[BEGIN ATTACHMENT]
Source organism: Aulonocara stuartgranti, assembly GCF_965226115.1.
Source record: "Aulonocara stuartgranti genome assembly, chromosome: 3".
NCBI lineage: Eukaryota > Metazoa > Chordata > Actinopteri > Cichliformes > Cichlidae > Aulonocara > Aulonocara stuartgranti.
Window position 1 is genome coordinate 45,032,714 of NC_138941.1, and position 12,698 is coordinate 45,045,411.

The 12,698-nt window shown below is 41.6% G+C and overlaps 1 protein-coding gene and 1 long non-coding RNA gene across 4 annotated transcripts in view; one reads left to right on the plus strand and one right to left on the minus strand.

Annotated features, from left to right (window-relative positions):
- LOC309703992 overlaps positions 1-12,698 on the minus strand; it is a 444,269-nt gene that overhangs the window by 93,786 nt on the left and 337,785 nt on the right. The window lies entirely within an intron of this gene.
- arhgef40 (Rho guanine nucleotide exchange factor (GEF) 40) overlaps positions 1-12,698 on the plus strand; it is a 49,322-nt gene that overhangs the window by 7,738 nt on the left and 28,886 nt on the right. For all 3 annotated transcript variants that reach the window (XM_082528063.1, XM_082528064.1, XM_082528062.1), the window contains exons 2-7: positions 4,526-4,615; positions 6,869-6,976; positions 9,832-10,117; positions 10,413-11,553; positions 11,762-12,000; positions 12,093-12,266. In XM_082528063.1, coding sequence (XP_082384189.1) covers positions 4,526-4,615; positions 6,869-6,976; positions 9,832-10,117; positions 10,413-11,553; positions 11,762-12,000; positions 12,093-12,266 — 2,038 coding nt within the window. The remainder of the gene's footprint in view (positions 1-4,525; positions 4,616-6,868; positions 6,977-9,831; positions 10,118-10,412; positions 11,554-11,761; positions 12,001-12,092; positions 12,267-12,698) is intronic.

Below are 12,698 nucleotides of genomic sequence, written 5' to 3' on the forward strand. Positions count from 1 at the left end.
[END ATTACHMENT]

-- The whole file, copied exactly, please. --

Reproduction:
Source organism: Aulonocara stuartgranti, assembly GCF_965226115.1.
Source record: "Aulonocara stuartgranti genome assembly, chromosome: 3".
NCBI lineage: Eukaryota > Metazoa > Chordata > Actinopteri > Cichliformes > Cichlidae > Aulonocara > Aulonocara stuartgranti.
Window position 1 is genome coordinate 45,032,714 of NC_138941.1, and position 12,698 is coordinate 45,045,411.

The 12,698-nt window shown below is 41.6% G+C and overlaps 1 protein-coding gene and 1 long non-coding RNA gene across 4 annotated transcripts in view; one reads left to right on the plus strand and one right to left on the minus strand.

Annotated features, from left to right (window-relative positions):
- LOC309703992 overlaps positions 1-12,698 on the minus strand; it is a 444,269-nt gene that overhangs the window by 93,786 nt on the left and 337,785 nt on the right. The window lies entirely within an intron of this gene.
- arhgef40 (Rho guanine nucleotide exchange factor (GEF) 40) overlaps positions 1-12,698 on the plus strand; it is a 49,322-nt gene that overhangs the window by 7,738 nt on the left and 28,886 nt on the right. For all 3 annotated transcript variants that reach the window (XM_082528063.1, XM_082528064.1, XM_082528062.1), the window contains exons 2-7: positions 4,526-4,615; positions 6,869-6,976; positions 9,832-10,117; positions 10,413-11,553; positions 11,762-12,000; positions 12,093-12,266. In XM_082528063.1, coding sequence (XP_082384189.1) covers positions 4,526-4,615; positions 6,869-6,976; positions 9,832-10,117; positions 10,413-11,553; positions 11,762-12,000; positions 12,093-12,266 — 2,038 coding nt within the window. The remainder of the gene's footprint in view (positions 1-4,525; positions 4,616-6,868; positions 6,977-9,831; positions 10,118-10,412; positions 11,554-11,761; positions 12,001-12,092; positions 12,267-12,698) is intronic.

Below are 12,698 nucleotides of genomic sequence, written 5' to 3' on the forward strand. Positions count from 1 at the left end.